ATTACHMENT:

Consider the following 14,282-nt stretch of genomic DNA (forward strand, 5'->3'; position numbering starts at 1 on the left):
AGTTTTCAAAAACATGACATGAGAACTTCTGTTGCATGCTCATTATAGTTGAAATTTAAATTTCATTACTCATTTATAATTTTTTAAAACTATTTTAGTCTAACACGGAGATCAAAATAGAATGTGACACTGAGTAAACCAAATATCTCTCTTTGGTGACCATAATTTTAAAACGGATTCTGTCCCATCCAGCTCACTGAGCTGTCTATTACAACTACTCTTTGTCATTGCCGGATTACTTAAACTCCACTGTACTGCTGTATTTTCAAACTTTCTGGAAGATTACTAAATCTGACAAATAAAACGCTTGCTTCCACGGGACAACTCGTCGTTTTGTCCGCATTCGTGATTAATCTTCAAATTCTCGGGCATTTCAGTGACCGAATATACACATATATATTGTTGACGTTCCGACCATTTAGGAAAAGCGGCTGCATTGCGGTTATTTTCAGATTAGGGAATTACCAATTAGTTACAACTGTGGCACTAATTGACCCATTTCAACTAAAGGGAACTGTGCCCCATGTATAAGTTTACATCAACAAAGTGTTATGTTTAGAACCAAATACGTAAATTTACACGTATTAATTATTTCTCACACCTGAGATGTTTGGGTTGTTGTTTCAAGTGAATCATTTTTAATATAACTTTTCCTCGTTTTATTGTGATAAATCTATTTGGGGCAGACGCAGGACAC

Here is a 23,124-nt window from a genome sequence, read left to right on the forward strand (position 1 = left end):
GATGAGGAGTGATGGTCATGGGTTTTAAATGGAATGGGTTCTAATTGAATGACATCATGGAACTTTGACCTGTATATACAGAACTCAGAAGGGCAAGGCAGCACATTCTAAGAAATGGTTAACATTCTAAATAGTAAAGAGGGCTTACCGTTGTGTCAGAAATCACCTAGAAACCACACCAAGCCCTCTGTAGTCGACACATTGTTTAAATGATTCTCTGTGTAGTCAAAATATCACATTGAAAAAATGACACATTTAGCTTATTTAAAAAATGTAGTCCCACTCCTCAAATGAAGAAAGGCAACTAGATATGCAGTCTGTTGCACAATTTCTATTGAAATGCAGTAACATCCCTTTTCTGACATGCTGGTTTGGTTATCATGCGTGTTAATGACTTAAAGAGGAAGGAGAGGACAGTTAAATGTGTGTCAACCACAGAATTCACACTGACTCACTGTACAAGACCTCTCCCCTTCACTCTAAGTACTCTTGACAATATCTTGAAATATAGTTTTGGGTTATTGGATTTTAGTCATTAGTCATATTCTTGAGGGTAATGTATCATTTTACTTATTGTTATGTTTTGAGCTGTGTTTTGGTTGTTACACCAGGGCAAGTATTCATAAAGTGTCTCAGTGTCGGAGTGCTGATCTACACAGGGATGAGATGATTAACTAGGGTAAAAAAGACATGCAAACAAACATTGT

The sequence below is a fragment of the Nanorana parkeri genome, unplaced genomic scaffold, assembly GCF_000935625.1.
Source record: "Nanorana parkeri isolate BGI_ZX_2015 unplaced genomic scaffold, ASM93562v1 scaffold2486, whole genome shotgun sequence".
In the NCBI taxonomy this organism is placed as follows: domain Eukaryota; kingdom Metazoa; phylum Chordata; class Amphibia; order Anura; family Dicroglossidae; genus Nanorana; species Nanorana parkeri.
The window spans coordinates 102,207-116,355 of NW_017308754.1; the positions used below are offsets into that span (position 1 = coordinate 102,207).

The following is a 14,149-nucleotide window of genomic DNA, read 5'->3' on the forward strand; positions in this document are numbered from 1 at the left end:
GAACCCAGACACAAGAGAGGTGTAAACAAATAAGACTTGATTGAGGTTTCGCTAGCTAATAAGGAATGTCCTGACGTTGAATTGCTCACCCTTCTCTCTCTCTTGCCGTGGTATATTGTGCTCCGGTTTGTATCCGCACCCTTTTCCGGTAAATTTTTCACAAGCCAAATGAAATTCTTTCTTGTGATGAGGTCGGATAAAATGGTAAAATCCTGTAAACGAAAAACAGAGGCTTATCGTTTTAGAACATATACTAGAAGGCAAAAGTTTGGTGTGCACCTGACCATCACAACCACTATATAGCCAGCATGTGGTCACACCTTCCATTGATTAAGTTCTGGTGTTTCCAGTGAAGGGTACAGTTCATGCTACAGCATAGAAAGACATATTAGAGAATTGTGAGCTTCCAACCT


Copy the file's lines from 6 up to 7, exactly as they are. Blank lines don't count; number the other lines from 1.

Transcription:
Source record: "Nanorana parkeri isolate BGI_ZX_2015 unplaced genomic scaffold, ASM93562v1 scaffold2486, whole genome shotgun sequence".
In the NCBI taxonomy this organism is placed as follows: domain Eukaryota; kingdom Metazoa; phylum Chordata; class Amphibia; order Anura; family Dicroglossidae; genus Nanorana; species Nanorana parkeri.